New Coalition Drawing Up Nationwide Broadband Access Strategy

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By Cecilia Kang
Washington Post Staff Writer
Wednesday, December 3, 2008

President-elect Barack Obama has said getting affordable high-speed Internet service to every American home would create jobs, fuel economic growth and spark innovation. Yesterday, representatives from technology and telecommunications companies, labor unions and public interest groups frequently at odds with one another agreed to provide the next president with a roadmap for how to accomplish those goals.

That map could include tax breaks, low-interest loans, subsidies and public-private partnerships to encourage more investments in upgrading and building out high-speed networks, representatives from Google, AT&T and public interest group Free Press said during a panel discussion on broadband policy that also served as a coming-out party for their newly formed coalition.

The details of how to meet those goals still must be worked out by the group, whose aim is to bring more affordable high-speed Internet access to every consumer.

Many of the group members have been at odds with each other on whether the government should set limits on how much spectrum a company can hold, the use of unlicensed devices on fallow broadcast airwaves and net neutrality -- the notion that network operators should be prevented from blocking or slowing Internet traffic. The formation of the group is an effort to move beyond their differences.

"The coalition is a positive in that it demonstrates we agree that we have a broadband problem, which not everyone was willing to admit to two years ago," said Ben Scott, policy director at Free Press and a member of the group. "The key is whether we'll see this group produce policy solutions that will require difficult choices."

At stake is the nation's ability to compete technologically and economically, the group said. The United States has dropped from the top 10 nations for broadband access, speeds and price in the last several years. The coalition is pushing for a federal plan that would provide access to high-speed Internet service, much as the government did with electricity, roads and phone service.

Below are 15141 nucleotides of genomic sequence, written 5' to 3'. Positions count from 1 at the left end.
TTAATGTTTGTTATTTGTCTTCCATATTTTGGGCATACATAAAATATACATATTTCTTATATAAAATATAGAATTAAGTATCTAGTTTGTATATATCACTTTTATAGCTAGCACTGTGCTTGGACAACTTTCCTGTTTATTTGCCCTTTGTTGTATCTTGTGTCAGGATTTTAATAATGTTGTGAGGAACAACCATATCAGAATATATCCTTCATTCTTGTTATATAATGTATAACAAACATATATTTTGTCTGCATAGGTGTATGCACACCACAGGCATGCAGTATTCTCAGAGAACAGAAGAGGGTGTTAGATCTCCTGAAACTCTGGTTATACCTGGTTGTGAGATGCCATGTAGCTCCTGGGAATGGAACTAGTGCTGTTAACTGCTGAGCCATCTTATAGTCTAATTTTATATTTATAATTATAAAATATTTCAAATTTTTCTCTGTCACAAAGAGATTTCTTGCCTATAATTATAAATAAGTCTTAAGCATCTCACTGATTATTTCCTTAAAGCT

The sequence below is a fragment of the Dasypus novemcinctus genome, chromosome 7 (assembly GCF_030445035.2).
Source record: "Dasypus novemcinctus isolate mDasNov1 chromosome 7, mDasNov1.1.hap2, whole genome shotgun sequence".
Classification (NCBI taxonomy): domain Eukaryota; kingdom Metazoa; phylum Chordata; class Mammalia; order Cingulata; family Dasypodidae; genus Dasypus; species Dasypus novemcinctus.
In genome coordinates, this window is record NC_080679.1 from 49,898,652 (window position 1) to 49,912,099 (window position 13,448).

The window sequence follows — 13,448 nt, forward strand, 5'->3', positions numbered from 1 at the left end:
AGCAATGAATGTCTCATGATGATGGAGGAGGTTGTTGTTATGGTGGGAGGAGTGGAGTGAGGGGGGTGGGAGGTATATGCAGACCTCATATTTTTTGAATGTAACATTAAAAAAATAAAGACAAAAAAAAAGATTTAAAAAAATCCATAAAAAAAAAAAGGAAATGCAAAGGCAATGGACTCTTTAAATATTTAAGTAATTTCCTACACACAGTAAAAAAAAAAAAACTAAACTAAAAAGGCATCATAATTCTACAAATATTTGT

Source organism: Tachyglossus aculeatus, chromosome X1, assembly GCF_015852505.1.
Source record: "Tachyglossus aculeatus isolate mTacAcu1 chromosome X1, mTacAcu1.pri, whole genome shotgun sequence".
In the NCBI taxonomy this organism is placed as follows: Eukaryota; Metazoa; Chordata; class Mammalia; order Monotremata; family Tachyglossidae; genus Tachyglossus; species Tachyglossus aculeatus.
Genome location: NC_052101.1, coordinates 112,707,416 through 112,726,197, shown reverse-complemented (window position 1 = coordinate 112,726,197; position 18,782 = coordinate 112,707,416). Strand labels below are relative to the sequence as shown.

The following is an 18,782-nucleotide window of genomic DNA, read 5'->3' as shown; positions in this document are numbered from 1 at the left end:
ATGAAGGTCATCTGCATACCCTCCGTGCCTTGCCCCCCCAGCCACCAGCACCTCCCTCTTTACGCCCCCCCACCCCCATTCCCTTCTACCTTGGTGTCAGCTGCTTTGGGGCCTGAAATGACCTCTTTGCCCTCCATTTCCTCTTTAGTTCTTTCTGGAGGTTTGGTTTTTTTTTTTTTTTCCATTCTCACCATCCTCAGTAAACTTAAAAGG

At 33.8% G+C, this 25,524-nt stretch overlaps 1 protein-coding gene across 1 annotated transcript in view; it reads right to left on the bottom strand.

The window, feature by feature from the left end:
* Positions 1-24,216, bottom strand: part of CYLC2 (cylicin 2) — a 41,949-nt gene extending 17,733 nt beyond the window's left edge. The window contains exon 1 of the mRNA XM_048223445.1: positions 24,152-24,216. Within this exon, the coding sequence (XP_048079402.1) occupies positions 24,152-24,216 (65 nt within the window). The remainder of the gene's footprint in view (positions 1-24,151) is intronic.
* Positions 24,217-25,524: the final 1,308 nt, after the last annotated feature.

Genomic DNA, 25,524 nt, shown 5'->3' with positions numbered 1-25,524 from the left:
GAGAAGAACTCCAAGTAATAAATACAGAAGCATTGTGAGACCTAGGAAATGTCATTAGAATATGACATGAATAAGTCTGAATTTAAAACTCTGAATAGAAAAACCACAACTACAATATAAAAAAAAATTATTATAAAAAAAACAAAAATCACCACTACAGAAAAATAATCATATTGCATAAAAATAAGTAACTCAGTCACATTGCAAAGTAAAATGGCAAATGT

Obama famously used the Internet for outreach during his campaign and received 370,000 donations online. He's proposed using blogs, social networking tools and community Web pages known as wikis to connect citizens to government agencies. And Obama has argued for massive upgrades to technology infrastructure such as high-speed, or broadband, Internet.

So far the coalition's plans to increase broadband usage mirrors Obama's plan, but there could be disagreement over deployment, analysts said.

Communications Workers of America President Larry Cohen said the union supports a proposal by Sen. John D. Rockefeller IV (D-W.Va.) to increase definitions for broadband to 10 megabits per second for downloads by 2010. The current definition for broadband speed in the United States is 768 kilobits per second downstream, which is far below standards in many other nations.

Achieving that goal at prices acceptable to consumers, however, would be expensive for telecom and cable network operators. Some in the coalition could push for laws that would achieve lower prices and higher speeds through more wireless and telecom competitors, but that could cause further disagreement among members, Scott said.

Some have already suggested requesting funds from the federal economic stimulus plan for broadband deployment. Yesterday, an aide to House Speaker Nancy Pelosi (D-Calif.) said Pelosi was in favor of that idea.

AT&T chief lobbyist Jim Cicconi said the company has moved closer to the view of public interest groups and Google that the Web should be open for all users without discrimination of technology and content on their network. But unlike Free Press and consumer groups, AT&T opposes new laws or rules on net neutrality, saying Federal Communications Commission rules are sufficient, and any violation should be handled on a case-by-case basis.

"There will be significant outstanding debates that will be very tough and there will still be daylight between the groups on many, many issues," said Rebecca Arbogast, an analyst at investment firm Stifel Nicolaus. "But both sides are in a phase right now where they are emphasizing how much they share in terms of their views on what is an appropriate framework for looking at this issue."


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